2. Sigillaria, Mesolobus depressus Stevens. 3. Sigillaria sp. 4. Sigillaria mammilaris showing the original outer surface (bark) and the underlying traces of the vascular bundles (parichnos) revealed as a result of decortication. These are the sites of foliage attachment (leaf scars) which are retained as the plant grew and dropped its leaves. 2 and 3 are preserved in carbonaceous shale and 4 in dark gray shale. Specimens collected from a coal mine in the Parson coal seam along Mud Lick Creek 2.4 miles northeast of Roda, Wise County, Virginia

5. Asolanus comptotaenia Wood. Possibly a decorticated Sigillaria brardii. Collected from the roof strata of a coal mine in the Splashdam coal seam located off State Rt. 610 near Conaway, Buchanan County, Virginia.

Plate II --- 1. Sigillaria sp. preserved in fine grained sandstone. Collected from the seatrock immediately below the Hagy coal seam at an underground coal mine located along Grant Branch Road off State Rt. 619 (Leemaster Drive) southwest of Vansant, Buchanan County, Virginia.

2. Sigillaria boblayi. 2a. Sigillaria elegans. This is the riverside of Sigillaria 2. These are examples of the Subgenus Eusigillaria, group Favularia. The specimen, preserved in a dark gray shale was collected from the roof strata of a coal mine in the Pocahontas No. 3 coal seam along Dog Fork Creek 4 miles northeast of Cucumber, McDowell County near the Virginia and West Virginia state line.

Plate III --- 1., 1a Sigillaria sp. preserved in medium grained sandstone. Collected above the Aily coal seam approximately 50 feet right off the West bound lane of Alt. State Route 58 1.5 miles from Coeburn, Wise County, Virginia.

CHAPTER 3

CORDAITES: EARLY GYMNOSPERMS

Ancient Mangrove-Like Plant


The Cordaites were trees that reproduced from seeds and spores borne by cone- like s tructures considered by some to be an "early conifer" or gymnosperm (Figure 7). They first appeared in the Upper Mississippian then disappeared after the Triassic period. There are no extant descendants of cordaites. Initially the name Cordaites was applied only to the narrow, strap like compression leaf remains but has come to be applied to the entire plant. It is believed that one variety of the plant lived on dry land growing to heights of as much as 98 feet. While the shrub- like counter part lived in marine to brackish water conditions on stilt-like root systems much like the modern Mangrove (Figure 7). Specimens of Cordaites have only been found at three (3) stratagraphic horizons in the study area.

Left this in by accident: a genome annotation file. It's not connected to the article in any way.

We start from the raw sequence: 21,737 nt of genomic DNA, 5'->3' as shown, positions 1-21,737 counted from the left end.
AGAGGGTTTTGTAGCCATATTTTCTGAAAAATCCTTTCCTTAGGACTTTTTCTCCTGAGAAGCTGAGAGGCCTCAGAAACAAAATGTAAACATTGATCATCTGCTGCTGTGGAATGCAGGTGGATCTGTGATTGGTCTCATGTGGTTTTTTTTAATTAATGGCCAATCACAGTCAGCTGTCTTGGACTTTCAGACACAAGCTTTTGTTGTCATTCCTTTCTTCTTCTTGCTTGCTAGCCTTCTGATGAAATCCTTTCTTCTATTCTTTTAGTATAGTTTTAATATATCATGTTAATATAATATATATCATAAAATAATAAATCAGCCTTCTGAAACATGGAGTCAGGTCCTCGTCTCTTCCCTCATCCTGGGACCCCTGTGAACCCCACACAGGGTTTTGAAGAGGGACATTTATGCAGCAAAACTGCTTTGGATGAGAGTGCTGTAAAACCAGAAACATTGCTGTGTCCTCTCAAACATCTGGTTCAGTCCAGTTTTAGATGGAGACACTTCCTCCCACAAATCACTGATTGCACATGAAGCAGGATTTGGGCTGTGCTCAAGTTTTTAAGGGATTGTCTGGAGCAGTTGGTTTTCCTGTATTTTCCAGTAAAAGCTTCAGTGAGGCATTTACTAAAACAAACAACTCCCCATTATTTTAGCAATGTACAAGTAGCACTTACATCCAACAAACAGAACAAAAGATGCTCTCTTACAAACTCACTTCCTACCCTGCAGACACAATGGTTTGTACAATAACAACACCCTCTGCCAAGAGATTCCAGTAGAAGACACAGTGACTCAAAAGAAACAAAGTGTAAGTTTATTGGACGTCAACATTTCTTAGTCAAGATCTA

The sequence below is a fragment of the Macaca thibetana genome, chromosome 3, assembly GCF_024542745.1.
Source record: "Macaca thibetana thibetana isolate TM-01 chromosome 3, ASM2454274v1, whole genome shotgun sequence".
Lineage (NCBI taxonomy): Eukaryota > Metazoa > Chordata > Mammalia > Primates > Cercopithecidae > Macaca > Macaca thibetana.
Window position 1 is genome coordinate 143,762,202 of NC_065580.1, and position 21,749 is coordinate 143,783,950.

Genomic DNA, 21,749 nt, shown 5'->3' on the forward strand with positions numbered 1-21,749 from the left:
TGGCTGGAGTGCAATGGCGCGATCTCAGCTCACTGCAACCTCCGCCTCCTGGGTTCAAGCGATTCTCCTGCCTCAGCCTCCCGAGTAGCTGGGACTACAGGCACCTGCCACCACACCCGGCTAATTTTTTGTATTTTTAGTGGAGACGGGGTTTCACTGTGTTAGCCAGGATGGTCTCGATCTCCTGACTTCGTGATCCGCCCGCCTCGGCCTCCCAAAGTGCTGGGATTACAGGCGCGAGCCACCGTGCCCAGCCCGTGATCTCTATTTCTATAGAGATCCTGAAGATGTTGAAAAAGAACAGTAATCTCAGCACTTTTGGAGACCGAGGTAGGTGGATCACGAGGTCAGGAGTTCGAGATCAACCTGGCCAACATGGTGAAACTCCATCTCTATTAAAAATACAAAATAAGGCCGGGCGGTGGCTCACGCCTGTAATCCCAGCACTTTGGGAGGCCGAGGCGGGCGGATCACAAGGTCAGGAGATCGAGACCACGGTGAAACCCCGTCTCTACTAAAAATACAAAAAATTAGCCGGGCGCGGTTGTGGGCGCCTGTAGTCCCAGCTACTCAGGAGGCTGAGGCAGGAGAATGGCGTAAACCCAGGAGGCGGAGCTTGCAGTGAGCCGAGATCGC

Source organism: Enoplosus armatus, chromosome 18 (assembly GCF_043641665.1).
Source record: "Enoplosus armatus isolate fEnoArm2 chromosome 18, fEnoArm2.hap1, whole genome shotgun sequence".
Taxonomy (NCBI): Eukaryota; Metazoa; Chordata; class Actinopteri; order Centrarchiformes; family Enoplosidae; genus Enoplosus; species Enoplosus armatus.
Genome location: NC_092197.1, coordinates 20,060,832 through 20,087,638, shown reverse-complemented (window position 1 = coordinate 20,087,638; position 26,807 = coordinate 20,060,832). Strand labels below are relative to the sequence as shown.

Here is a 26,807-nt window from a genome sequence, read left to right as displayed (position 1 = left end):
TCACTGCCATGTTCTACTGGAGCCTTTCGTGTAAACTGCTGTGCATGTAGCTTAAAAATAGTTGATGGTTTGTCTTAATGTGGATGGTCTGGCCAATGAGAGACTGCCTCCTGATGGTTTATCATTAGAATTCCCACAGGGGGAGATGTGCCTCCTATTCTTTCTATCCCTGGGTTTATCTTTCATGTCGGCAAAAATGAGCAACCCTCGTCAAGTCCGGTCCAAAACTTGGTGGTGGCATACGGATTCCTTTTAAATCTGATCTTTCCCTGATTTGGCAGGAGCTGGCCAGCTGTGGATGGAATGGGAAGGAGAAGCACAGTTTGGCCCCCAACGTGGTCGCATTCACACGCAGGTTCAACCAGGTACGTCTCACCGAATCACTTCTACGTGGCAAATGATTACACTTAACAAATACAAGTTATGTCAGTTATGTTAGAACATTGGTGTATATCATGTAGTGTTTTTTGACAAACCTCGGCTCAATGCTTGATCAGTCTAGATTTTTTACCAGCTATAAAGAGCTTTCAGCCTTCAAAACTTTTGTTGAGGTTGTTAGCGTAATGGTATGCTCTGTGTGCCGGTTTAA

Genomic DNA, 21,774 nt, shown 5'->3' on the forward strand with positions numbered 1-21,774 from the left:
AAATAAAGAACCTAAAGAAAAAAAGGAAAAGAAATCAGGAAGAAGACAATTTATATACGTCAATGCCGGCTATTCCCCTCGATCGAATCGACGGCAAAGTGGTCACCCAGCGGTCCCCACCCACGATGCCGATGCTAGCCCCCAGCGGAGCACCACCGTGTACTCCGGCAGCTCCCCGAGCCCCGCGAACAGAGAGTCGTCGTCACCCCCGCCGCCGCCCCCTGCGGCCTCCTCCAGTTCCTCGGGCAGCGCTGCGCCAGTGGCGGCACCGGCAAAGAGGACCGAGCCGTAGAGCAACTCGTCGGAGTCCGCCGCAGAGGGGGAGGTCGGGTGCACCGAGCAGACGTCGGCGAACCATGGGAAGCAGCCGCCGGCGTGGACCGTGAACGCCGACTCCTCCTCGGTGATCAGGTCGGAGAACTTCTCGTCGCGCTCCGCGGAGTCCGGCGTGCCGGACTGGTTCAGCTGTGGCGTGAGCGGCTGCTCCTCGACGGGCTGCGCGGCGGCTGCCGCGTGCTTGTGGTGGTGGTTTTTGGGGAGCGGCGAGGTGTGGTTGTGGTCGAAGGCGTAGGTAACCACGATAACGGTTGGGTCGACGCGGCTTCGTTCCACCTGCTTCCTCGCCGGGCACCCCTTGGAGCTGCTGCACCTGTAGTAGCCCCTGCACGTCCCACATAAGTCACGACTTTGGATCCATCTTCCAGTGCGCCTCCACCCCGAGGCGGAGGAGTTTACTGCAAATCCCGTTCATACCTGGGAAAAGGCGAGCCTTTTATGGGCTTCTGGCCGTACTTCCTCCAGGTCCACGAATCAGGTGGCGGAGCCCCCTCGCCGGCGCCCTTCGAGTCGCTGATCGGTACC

Plate I - Cordaites — 1. Cordaites stem in transition between the stages of decortication: Artisia horizontalis with pronounced longitudinal ribs (pith cast) and Artisia transversa with wrinkled surface. 1a and 1b. Enlarged views of specimen

1c. Artisia horizontalis cast 1d. Artisia horizontalis mold. 2. Artisia transversa. Note the thin surface layer of bark which has been carbonized. Collected from the Norton Formation immediately above an "Unnamed Coal Seam" on West Alt. State Rt. 58 along the railroad tracks in Appalachia, Wise County, Virginia

Plate I - Cordaites Foliage. 1. Cordaites borassifolius preserved carbonaceous in shale. 1a. Enlarged view of specimen 1 revealing the detail of the outer surface morphology. Several Cordaites borassifolius superimposed on each other in shale. 2a. Enlarged view of 2 showing detail of morphology. All specimens collected from the Upper Banner coal seam near Bucu, Dickenson County, Virginia.


(Continues...)

Excerpted from A Guide to Pennsylvanian (Carboniferous) Age Plant Fossils of Southwest Virginia by Thomas F. McLoughlin. Copyright © 2016 Thomas F. McLoughlin. Excerpted by permission of Trafford Publishing.
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Table of Contents

Contents

ACKNOWLEDGEMENT, iii,
FOREWORD, v,
INTRODUCTION, vii,
COLLECTING PLANT FOSSILS, xi,
CHAPTER 1 ABORESCENT LYCOPODS (CLUB MOSSES, SCALE TREES) Lepidodendron, 1,
CHAPTER 2 ABORESCENT LYCOPODS (CLUB MOSSES) Sigillaria, 6,
CHAPTER 3 CORDAITES: EARLY GYMNOSPERMS Ancient Mangrove-Like Plant, 22,
CHAPTER 4 KETTLEBOTTOMS Ancient Tree Trunks, 28,
CHAPTER 5 STIGMARIA Ancient Root Systems, 32,
CHAPTER 6 CALAMITES Ancient Relative of the "Horsetall", 38,
CHAPTER 7 SPHENOPHYLLUM, 62,
CHAPTER 8 FERNS, 67,
CHAPTER 9 SEEDS, 111,
CHAPTER 10 MARINE FOSSIL FAUNA FOUND WITH PLANT FOSSIL FLORA, 115,
REFERENCES:, 121,
APPENDIX A, 123,